The so-called Paradise Papers have put tax firmly back on the global media and political agenda. Over the last three days, we’ve seen a succession of stories highlighting how individuals and corporations have been able to take advantage of different tax jurisdictions around the world. Journalists and politicians alike are again calling for co-ordinated global action to stop this sort of behaviour which, they argue, undermines governments and public finances.
We live an increasingly complex world where trade and capital flows freely. It is clear that domestic and international rules on tax have got out of line with current ways of doing business. The G20 and the OECD have done an enormous amount in recent years to increase transparency and reconfigure domestic and international tax rules. But there is clearly more to be done, especially with the need of national governments to update their laws.
We have been very clear that we expect our members wherever they are based to uphold the highest ethical and professional standards when it comes to tax advice, in line with our ethical code. Our Professional Conduct in Relation to Tax (PCRT) sets this out in more detail. Other professions need to be challenged to abide by similar guidance.
But the furore over the Paradise Papers has highlighted another issue and it is one of trust. Some would argue that only complete transparency of corporate and trust ownership will provide the necessary sunlight for the secrecy that allows such behaviour. Others would suggest that if there are strong agreements in place between governments to share information between their respective tax authorities, then that is sufficient. I have no doubt that this debate will continue to rage over the coming weeks.
Whatever your view, there is one thing I think we all agree on - that individuals and companies who take advantage of any country’s public services have a responsibility to pay tax in those countries that fund those services.
I have always viewed being a Chartered Accountant as a privilege and a means of providing a service to society beyond that of simply generating an income for myself. I don't for one moment believe that I am alone in that view but to my immense disappointment I don't see it reflected in the ICAEW's positioning on tax avoidance and evasion. If the ICAEW isn't going to call its members to account, who will? And f it doesn't, what is the point of it?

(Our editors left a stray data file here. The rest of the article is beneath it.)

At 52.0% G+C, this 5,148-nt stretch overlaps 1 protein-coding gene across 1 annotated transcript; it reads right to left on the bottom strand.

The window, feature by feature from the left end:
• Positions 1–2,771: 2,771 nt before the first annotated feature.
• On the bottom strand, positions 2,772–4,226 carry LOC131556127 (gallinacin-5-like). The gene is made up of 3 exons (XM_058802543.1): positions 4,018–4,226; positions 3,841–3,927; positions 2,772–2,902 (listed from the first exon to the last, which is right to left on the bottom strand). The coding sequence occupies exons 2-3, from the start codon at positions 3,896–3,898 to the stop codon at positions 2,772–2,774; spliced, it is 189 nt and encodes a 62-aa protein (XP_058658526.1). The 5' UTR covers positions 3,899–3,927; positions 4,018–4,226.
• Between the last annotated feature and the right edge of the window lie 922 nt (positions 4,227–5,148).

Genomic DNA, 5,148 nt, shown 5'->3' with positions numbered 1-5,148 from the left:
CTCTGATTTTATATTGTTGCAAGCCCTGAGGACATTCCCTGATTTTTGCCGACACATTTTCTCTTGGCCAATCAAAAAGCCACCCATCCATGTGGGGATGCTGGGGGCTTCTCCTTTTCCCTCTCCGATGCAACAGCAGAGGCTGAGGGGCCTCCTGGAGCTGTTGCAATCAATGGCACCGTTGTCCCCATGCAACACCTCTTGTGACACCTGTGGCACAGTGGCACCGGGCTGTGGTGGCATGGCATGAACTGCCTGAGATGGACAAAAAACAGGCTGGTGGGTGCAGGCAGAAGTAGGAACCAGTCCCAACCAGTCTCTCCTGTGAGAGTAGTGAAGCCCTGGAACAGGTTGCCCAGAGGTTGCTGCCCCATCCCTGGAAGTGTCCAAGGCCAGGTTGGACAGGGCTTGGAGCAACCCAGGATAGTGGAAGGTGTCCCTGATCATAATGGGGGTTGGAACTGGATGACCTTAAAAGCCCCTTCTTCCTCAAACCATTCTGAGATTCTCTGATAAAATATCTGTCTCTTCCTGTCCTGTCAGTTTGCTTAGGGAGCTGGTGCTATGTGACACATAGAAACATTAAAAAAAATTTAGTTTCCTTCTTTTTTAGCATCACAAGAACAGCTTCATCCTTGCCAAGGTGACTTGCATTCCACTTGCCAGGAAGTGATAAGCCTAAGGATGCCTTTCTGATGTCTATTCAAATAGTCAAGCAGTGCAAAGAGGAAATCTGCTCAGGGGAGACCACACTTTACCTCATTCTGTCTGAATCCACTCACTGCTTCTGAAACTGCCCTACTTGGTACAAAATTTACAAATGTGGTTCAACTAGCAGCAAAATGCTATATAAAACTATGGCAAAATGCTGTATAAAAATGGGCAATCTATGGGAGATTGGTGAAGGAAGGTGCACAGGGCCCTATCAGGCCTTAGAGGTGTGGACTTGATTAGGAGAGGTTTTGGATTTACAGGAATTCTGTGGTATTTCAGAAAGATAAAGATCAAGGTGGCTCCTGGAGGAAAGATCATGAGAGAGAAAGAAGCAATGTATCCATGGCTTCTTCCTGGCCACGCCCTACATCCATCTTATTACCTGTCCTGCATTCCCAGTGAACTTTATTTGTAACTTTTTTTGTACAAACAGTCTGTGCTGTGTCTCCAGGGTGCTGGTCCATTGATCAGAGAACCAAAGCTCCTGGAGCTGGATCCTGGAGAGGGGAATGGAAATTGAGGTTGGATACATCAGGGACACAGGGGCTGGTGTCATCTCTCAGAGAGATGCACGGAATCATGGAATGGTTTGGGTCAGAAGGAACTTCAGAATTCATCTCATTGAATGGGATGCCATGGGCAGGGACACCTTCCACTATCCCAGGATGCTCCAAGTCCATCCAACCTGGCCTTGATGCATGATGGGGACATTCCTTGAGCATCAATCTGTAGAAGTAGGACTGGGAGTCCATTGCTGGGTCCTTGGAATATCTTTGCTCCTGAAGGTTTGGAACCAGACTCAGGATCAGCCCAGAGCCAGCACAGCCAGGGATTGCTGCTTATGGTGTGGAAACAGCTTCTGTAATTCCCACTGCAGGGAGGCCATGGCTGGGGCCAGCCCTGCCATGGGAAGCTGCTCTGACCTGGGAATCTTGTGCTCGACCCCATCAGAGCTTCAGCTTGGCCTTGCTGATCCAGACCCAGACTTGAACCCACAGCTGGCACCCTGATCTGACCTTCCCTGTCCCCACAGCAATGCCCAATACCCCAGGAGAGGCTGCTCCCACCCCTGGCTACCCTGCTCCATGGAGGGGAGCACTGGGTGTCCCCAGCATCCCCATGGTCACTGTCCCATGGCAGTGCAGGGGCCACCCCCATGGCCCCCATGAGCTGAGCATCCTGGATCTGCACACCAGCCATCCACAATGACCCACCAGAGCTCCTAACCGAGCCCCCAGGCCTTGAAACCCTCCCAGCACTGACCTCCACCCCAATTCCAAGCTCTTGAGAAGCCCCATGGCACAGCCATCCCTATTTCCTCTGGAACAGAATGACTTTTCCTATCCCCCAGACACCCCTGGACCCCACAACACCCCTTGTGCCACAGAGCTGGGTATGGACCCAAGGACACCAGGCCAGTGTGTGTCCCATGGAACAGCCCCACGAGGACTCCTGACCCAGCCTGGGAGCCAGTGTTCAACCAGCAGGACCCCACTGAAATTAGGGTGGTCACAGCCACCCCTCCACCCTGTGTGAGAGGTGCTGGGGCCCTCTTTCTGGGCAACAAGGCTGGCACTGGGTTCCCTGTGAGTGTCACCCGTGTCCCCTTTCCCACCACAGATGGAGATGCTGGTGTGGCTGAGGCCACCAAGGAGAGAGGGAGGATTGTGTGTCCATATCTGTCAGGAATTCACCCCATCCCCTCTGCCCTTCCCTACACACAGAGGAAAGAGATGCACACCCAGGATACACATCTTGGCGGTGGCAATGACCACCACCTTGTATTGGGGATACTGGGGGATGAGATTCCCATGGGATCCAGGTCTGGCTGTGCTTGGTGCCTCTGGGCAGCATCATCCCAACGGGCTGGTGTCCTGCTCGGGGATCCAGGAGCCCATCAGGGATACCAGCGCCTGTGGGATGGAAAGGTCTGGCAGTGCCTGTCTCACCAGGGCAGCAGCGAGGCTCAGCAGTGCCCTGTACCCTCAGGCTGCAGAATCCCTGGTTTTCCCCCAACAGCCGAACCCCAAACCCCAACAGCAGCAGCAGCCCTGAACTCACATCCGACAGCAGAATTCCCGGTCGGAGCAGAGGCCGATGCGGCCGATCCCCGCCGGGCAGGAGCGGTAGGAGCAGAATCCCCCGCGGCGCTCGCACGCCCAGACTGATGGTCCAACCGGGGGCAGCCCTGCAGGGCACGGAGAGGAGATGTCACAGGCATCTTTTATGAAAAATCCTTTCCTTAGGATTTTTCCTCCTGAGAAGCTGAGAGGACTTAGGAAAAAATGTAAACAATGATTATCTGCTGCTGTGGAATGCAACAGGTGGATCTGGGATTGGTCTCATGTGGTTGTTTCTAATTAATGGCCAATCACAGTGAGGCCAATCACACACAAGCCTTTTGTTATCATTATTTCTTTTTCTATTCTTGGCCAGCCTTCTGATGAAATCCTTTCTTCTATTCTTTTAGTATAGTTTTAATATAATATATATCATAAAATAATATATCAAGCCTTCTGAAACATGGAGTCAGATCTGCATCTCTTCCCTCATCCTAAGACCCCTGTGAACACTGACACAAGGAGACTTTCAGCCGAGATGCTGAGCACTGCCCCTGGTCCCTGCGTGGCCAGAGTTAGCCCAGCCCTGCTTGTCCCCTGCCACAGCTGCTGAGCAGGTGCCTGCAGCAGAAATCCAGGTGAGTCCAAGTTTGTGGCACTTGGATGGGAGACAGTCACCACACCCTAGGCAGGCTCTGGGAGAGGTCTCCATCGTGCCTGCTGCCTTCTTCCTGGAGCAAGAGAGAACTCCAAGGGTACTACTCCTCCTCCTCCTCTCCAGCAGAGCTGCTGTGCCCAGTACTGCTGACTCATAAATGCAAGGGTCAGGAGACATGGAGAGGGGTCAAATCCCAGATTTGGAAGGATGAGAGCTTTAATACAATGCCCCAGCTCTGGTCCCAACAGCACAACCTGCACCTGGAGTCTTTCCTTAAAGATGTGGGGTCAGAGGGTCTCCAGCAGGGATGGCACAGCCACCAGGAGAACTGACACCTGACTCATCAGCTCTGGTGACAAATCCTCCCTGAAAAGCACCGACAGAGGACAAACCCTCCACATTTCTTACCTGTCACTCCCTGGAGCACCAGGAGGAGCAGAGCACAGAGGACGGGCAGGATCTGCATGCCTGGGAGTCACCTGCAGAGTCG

Gareth's and Jackie's comments throw down the gauntlet to ICAEW and ask what we have been doing over the past five years or so to make the tax system work better and what steps we have taken to make sure ICAEW members are behaving, and advising, in an ethically sustainable way.At the time of the furore over the behaviour of Jimmy Carr in mid 2012, I blogged on this issue and also covered it in my column in economia. Both articles aroused enormous controversy amongst members of ICAEW many of whom felt we were taking sides in the debate about tax behaviours and potentially preventing them from giving advice to their clients as to how those clients could legitimately, within the law, save tax.In my view the position I took then has been seen to be the correct one and I and my colleagues have done a lot since then to make the tax world align better with the world of business and to make it more difficult for individuals to avoid their proper share of the tax bill. We have been active participants in the work of the OECD in its Base Erosion Profit Shifting Action Plan and submitted responses to the consultations and attended the public consultations which took place at the OECD HQ in Paris. The majority of the Action Plan reports were published in late 2015 but work on how to tax the digitalised economy is one of the main streams of OECD work which is continuing and we responded to the OECD Request for Input last month and that response is on our website. OECD will be publishing a further, interim, report on the taxation of the digitalised economy in time for the G20 meeting next April. We have also been involved in the work to produce greater transparency and exchange of information between governments through the OECD Forum on Transparency and Exchange of Information to which 146 countries have signed up and under which the first exchanges of financial account information under the Common Reporting Standard have just taken place. Equivalent exchanges under the US FATCA rules began a couple of years previously. But perhaps the most important answer to your challenge is the work that we have been doing in the recent update to our Professional Conduct in Relation to Taxation, the latest version of which came into effect on 1 March 2017. This now sets out standards for tax planning that we expect of our members and against which we will hold them to account if they do not meet those standard. In particular Standard Four states that: “Members must not create, encourage or promote tax planning arrangements or structures that i) set out to achieve results that are contrary to the clear intention of Parliament in enacting relevant legislation and/or ii) are highly artificial or highly contrived and seek to exploit shortcomings within the relevant legislation.”We have also been working closely with HMRC to ensure that if they come across instances of behaviour by our members that does not match appropriate standards then they will refer those members to ICAEW and we will investigate if we agree that there is evidence of professional misconduct.